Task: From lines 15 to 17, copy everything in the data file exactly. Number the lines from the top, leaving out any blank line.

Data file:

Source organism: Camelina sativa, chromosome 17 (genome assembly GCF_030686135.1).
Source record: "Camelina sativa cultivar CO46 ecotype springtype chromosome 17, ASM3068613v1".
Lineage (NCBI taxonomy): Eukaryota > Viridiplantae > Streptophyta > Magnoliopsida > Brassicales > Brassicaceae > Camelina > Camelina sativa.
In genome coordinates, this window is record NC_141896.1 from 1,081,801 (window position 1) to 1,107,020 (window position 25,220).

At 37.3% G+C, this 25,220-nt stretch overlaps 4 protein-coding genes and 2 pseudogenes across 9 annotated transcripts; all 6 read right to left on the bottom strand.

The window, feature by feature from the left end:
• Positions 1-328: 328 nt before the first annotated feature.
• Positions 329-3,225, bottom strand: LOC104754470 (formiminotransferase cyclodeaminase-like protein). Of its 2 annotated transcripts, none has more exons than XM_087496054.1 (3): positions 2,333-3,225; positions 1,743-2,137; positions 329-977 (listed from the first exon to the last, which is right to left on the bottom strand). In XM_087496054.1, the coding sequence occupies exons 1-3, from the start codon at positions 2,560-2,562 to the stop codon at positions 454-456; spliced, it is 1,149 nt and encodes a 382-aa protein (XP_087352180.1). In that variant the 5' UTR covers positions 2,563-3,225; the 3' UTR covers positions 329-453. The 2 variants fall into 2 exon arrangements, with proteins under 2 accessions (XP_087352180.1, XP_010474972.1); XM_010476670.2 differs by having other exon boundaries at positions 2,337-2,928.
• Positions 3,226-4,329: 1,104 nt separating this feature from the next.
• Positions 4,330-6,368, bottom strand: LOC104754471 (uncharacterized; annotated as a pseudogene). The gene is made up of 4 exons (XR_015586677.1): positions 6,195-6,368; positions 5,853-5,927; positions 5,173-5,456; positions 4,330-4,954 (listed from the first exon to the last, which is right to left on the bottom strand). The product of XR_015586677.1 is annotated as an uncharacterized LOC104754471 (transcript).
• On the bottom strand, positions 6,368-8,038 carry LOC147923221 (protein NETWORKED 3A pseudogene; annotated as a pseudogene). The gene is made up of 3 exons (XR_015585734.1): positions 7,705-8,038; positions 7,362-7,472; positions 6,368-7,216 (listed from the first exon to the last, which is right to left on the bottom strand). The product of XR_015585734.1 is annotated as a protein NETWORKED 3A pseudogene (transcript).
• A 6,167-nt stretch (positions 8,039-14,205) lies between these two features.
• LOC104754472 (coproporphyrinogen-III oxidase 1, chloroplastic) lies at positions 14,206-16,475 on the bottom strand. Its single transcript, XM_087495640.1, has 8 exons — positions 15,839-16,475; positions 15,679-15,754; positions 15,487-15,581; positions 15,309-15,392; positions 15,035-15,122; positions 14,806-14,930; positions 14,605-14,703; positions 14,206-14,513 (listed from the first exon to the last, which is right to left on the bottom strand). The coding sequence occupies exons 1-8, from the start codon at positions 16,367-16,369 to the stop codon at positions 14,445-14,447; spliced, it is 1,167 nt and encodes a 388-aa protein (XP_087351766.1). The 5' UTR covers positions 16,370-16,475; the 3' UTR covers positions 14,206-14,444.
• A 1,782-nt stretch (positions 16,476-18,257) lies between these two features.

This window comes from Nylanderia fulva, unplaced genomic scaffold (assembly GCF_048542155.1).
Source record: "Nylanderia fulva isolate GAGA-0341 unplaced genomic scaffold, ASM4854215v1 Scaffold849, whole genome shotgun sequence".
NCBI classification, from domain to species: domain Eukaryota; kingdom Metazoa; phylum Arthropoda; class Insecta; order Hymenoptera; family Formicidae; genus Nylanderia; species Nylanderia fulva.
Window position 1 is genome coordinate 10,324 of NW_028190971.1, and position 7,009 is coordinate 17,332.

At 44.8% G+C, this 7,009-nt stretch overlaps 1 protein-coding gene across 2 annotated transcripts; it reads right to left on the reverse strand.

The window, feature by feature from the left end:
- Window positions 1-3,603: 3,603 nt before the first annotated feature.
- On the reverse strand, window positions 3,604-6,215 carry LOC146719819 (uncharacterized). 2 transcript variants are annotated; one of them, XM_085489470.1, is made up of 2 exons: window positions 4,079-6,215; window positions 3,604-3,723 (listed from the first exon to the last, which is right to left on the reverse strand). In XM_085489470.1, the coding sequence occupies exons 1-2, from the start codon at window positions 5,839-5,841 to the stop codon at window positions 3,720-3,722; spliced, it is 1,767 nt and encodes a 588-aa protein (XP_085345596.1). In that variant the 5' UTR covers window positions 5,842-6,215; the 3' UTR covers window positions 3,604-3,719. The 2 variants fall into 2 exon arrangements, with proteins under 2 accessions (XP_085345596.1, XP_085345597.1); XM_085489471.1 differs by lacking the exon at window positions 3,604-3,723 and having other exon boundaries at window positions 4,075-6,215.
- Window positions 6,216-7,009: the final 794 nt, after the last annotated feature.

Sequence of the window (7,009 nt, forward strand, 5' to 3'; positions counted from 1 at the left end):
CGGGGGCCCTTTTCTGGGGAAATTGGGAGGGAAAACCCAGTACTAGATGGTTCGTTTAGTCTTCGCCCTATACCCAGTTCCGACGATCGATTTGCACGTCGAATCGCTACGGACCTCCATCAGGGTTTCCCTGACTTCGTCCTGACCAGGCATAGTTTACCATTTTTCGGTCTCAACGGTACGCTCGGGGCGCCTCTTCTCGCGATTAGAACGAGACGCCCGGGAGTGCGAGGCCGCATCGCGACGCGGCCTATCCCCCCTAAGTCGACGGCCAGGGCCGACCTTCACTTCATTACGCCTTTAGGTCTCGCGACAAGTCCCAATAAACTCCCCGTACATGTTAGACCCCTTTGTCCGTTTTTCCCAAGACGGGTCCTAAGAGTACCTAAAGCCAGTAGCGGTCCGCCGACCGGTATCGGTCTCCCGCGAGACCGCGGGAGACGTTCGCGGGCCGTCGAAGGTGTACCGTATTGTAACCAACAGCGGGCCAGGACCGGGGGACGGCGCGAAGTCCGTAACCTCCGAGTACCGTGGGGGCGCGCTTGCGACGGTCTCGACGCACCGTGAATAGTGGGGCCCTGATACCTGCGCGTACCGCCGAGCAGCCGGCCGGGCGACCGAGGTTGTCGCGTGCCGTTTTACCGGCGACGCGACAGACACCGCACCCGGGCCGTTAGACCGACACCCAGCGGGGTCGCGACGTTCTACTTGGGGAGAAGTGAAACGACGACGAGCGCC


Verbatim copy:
This window comes from Nylanderia fulva, unplaced genomic scaffold (assembly GCF_048542155.1).
Source record: "Nylanderia fulva isolate GAGA-0341 unplaced genomic scaffold, ASM4854215v1 Scaffold849, whole genome shotgun sequence".
NCBI classification, from domain to species: domain Eukaryota; kingdom Metazoa; phylum Arthropoda; class Insecta; order Hymenoptera; family Formicidae; genus Nylanderia; species Nylanderia fulva.